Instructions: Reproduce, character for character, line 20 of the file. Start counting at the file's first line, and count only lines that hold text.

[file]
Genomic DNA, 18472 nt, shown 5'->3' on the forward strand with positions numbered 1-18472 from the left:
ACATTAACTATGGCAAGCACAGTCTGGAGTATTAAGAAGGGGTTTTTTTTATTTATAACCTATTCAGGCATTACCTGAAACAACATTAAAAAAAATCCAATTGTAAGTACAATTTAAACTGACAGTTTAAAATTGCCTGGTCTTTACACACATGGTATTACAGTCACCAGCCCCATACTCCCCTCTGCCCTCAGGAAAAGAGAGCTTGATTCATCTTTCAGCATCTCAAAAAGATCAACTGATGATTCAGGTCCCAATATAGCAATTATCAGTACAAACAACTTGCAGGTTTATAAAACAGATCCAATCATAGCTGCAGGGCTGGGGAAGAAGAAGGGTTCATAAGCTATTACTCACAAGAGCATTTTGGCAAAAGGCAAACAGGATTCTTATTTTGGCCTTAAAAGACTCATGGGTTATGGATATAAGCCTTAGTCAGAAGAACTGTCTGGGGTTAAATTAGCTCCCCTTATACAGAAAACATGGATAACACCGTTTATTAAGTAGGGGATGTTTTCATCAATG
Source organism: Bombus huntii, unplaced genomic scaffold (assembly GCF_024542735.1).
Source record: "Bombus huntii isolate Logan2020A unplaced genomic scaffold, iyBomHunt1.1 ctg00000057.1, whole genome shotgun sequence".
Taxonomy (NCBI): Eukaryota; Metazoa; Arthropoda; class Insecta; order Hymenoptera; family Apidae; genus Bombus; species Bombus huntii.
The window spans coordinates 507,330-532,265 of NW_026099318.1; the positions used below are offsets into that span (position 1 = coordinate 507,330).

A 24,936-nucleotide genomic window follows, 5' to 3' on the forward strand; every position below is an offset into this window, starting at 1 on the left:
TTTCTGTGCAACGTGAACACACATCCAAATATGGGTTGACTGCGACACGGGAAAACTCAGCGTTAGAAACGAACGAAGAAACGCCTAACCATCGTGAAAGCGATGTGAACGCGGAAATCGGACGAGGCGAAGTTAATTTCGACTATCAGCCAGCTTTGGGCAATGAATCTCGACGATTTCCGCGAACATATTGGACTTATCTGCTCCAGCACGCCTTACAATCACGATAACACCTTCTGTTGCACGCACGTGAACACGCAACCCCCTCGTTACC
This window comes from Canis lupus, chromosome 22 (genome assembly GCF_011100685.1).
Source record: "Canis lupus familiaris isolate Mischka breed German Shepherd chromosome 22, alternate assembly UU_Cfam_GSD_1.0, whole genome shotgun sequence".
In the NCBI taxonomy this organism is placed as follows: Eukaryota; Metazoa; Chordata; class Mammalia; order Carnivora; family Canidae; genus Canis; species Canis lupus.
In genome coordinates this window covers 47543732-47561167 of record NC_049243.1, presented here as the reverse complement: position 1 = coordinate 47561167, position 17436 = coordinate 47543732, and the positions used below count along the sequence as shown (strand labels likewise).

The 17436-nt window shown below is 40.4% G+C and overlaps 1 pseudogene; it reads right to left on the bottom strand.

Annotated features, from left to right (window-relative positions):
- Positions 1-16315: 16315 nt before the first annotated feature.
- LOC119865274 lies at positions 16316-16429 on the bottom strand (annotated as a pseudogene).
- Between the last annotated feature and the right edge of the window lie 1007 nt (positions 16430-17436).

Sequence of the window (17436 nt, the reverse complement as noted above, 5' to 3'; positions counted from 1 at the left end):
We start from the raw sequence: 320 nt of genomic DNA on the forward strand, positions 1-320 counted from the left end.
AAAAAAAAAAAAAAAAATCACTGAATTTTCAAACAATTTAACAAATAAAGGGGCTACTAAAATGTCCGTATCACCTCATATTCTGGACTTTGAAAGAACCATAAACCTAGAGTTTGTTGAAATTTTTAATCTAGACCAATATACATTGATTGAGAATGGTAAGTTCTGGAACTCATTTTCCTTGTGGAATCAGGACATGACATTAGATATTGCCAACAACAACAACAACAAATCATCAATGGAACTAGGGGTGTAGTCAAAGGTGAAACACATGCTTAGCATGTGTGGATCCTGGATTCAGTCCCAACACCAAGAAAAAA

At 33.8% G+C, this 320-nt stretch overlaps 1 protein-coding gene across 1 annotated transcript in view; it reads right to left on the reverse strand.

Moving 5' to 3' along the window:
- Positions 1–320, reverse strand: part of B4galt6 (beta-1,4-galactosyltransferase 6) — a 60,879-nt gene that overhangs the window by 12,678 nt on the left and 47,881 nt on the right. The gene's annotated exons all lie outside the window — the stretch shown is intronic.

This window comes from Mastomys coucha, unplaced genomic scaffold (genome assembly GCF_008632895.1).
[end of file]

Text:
AAAAAAAAAAAAAAAAATCACTGAATTTTCAAACAATTTAACAAATAAAGGGGCTACTAAAATGTCCGTATCACCTCATATTCTGGACTTTGAAAGAACCATAAACCTAGAGTTTGTTGAAATTTTTAATCTAGACCAATATACATTGATTGAGAATGGTAAGTTCTGGAACTCATTTTCCTTGTGGAATCAGGACATGACATTAGATATTGCCAACAACAACAACAACAAATCATCAATGGAACTAGGGGTGTAGTCAAAGGTGAAACACATGCTTAGCATGTGTGGATCCTGGATTCAGTCCCAACACCAAGAAAAAA